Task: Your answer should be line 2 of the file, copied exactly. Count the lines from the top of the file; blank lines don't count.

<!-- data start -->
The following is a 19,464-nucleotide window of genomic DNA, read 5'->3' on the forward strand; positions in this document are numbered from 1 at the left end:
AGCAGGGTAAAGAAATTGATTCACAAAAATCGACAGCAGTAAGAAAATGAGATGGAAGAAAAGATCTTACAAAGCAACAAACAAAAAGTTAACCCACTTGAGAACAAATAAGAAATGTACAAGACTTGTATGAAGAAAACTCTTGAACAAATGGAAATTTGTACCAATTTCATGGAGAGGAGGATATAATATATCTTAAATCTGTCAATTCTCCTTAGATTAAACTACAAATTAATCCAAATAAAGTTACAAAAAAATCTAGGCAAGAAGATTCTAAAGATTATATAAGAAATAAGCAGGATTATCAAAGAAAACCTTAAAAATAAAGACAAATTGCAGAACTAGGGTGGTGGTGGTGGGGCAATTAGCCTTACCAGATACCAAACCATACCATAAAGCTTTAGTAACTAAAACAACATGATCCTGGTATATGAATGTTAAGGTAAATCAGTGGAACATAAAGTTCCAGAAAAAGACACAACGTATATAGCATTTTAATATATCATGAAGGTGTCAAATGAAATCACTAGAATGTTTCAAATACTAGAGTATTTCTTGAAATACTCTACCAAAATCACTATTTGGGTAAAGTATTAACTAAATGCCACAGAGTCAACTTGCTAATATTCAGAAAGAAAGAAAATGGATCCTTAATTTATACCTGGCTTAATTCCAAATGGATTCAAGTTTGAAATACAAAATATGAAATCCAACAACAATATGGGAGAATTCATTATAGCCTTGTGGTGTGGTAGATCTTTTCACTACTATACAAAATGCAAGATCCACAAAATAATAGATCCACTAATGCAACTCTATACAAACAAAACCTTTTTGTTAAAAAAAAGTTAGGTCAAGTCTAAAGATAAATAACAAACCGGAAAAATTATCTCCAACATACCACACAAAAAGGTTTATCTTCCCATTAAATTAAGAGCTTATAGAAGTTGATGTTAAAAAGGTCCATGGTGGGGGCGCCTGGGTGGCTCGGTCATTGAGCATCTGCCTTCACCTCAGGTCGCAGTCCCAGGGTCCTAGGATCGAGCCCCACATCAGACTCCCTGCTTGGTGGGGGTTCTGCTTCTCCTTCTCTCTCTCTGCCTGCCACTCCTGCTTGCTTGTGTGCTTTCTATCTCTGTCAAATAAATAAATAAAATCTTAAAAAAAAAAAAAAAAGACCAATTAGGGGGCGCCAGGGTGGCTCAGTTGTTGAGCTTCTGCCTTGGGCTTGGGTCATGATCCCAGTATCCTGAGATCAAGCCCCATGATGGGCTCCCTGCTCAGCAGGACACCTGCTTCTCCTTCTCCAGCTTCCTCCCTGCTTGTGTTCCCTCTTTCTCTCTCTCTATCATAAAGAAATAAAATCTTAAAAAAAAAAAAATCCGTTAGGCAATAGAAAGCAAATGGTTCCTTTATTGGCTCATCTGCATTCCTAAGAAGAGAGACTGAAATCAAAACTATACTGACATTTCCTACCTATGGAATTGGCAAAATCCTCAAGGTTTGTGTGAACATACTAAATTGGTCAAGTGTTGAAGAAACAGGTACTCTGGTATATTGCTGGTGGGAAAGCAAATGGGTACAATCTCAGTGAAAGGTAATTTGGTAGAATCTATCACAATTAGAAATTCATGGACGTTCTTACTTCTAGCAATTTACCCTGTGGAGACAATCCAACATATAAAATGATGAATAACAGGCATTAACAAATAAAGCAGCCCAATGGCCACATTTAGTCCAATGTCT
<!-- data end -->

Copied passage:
AGCAGGGTAAAGAAATTGATTCACAAAAATCGACAGCAGTAAGAAAATGAGATGGAAGAAAAGATCTTACAAAGCAACAAACAAAAAGTTAACCCACTTGAGAACAAATAAGAAATGTACAAGACTTGTATGAAGAAAACTCTTGAACAAATGGAAATTTGTACCAATTTCATGGAGAGGAGGATATAATATATCTTAAATCTGTCAATTCTCCTTAGATTAAACTACAAATTAATCCAAATAAAGTTACAAAAAAATCTAGGCAAGAAGATTCTAAAGATTATATAAGAAATAAGCAGGATTATCAAAGAAAACCTTAAAAATAAAGACAAATTGCAGAACTAGGGTGGTGGTGGTGGGGCAATTAGCCTTACCAGATACCAAACCATACCATAAAGCTTTAGTAACTAAAACAACATGATCCTGGTATATGAATGTTAAGGTAAATCAGTGGAACATAAAGTTCCAGAAAAAGACACAACGTATATAGCATTTTAATATATCATGAAGGTGTCAAATGAAATCACTAGAATGTTTCAAATACTAGAGTATTTCTTGAAATACTCTACCAAAATCACTATTTGGGTAAAGTATTAACTAAATGCCACAGAGTCAACTTGCTAATATTCAGAAAGAAAGAAAATGGATCCTTAATTTATACCTGGCTTAATTCCAAATGGATTCAAGTTTGAAATACAAAATATGAAATCCAACAACAATATGGGAGAATTCATTATAGCCTTGTGGTGTGGTAGATCTTTTCACTACTATACAAAATGCAAGATCCACAAAATAATAGATCCACTAATGCAACTCTATACAAACAAAACCTTTTTGTTAAAAAAAAGTTAGGTCAAGTCTAAAGATAAATAACAAACCGGAAAAATTATCTCCAACATACCACACAAAAAGGTTTATCTTCCCATTAAATTAAGAGCTTATAGAAGTTGATGTTAAAAAGGTCCATGGTGGGGGCGCCTGGGTGGCTCGGTCATTGAGCATCTGCCTTCACCTCAGGTCGCAGTCCCAGGGTCCTAGGATCGAGCCCCACATCAGACTCCCTGCTTGGTGGGGGTTCTGCTTCTCCTTCTCTCTCTCTGCCTGCCACTCCTGCTTGCTTGTGTGCTTTCTATCTCTGTCAAATAAATAAATAAAATCTTAAAAAAAAAAAAAAAAGACCAATTAGGGGGCGCCAGGGTGGCTCAGTTGTTGAGCTTCTGCCTTGGGCTTGGGTCATGATCCCAGTATCCTGAGATCAAGCCCCATGATGGGCTCCCTGCTCAGCAGGACACCTGCTTCTCCTTCTCCAGCTTCCTCCCTGCTTGTGTTCCCTCTTTCTCTCTCTCTATCATAAAGAAATAAAATCTTAAAAAAAAAAAAATCCGTTAGGCAATAGAAAGCAAATGGTTCCTTTATTGGCTCATCTGCATTCCTAAGAAGAGAGACTGAAATCAAAACTATACTGACATTTCCTACCTATGGAATTGGCAAAATCCTCAAGGTTTGTGTGAACATACTAAATTGGTCAAGTGTTGAAGAAACAGGTACTCTGGTATATTGCTGGTGGGAAAGCAAATGGGTACAATCTCAGTGAAAGGTAATTTGGTAGAATCTATCACAATTAGAAATTCATGGACGTTCTTACTTCTAGCAATTTACCCTGTGGAGACAATCCAACATATAAAATGATGAATAACAGGCATTAACAAATAAAGCAGCCCAATGGCCACATTTAGTCCAATGTCT